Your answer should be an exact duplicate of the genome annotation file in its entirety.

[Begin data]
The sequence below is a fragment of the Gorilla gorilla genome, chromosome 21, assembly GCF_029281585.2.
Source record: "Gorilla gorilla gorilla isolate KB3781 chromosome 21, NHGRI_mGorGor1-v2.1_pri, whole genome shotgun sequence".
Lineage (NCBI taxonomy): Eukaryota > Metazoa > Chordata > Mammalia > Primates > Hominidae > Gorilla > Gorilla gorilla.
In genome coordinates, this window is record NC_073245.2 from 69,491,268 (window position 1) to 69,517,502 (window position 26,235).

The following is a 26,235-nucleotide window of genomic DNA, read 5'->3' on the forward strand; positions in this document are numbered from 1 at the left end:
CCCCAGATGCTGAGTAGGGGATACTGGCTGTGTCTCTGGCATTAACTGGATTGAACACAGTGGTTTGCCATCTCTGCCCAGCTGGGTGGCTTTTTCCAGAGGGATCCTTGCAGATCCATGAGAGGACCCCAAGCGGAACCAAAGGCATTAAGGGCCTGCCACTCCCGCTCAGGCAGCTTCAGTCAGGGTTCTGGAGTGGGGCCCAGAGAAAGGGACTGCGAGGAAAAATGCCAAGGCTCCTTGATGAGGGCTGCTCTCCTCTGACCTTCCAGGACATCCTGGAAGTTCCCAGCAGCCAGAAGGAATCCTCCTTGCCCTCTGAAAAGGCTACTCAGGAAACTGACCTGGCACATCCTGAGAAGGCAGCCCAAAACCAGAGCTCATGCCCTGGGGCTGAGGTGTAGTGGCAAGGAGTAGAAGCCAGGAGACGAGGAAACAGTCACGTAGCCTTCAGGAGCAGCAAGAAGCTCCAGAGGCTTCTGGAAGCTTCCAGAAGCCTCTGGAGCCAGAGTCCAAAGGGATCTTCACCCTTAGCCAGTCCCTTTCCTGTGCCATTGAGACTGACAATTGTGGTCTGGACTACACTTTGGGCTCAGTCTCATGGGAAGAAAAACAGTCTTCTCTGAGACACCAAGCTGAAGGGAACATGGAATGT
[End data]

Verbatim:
The sequence below is a fragment of the Gorilla gorilla genome, chromosome 21, assembly GCF_029281585.2.
Source record: "Gorilla gorilla gorilla isolate KB3781 chromosome 21, NHGRI_mGorGor1-v2.1_pri, whole genome shotgun sequence".
Lineage (NCBI taxonomy): Eukaryota > Metazoa > Chordata > Mammalia > Primates > Hominidae > Gorilla > Gorilla gorilla.
In genome coordinates, this window is record NC_073245.2 from 69,491,268 (window position 1) to 69,517,502 (window position 26,235).

The following is a 26,235-nucleotide window of genomic DNA, read 5'->3' on the forward strand; positions in this document are numbered from 1 at the left end:
CCCCAGATGCTGAGTAGGGGATACTGGCTGTGTCTCTGGCATTAACTGGATTGAACACAGTGGTTTGCCATCTCTGCCCAGCTGGGTGGCTTTTTCCAGAGGGATCCTTGCAGATCCATGAGAGGACCCCAAGCGGAACCAAAGGCATTAAGGGCCTGCCACTCCCGCTCAGGCAGCTTCAGTCAGGGTTCTGGAGTGGGGCCCAGAGAAAGGGACTGCGAGGAAAAATGCCAAGGCTCCTTGATGAGGGCTGCTCTCCTCTGACCTTCCAGGACATCCTGGAAGTTCCCAGCAGCCAGAAGGAATCCTCCTTGCCCTCTGAAAAGGCTACTCAGGAAACTGACCTGGCACATCCTGAGAAGGCAGCCCAAAACCAGAGCTCATGCCCTGGGGCTGAGGTGTAGTGGCAAGGAGTAGAAGCCAGGAGACGAGGAAACAGTCACGTAGCCTTCAGGAGCAGCAAGAAGCTCCAGAGGCTTCTGGAAGCTTCCAGAAGCCTCTGGAGCCAGAGTCCAAAGGGATCTTCACCCTTAGCCAGTCCCTTTCCTGTGCCATTGAGACTGACAATTGTGGTCTGGACTACACTTTGGGCTCAGTCTCATGGGAAGAAAAACAGTCTTCTCTGAGACACCAAGCTGAAGGGAACATGGAATGT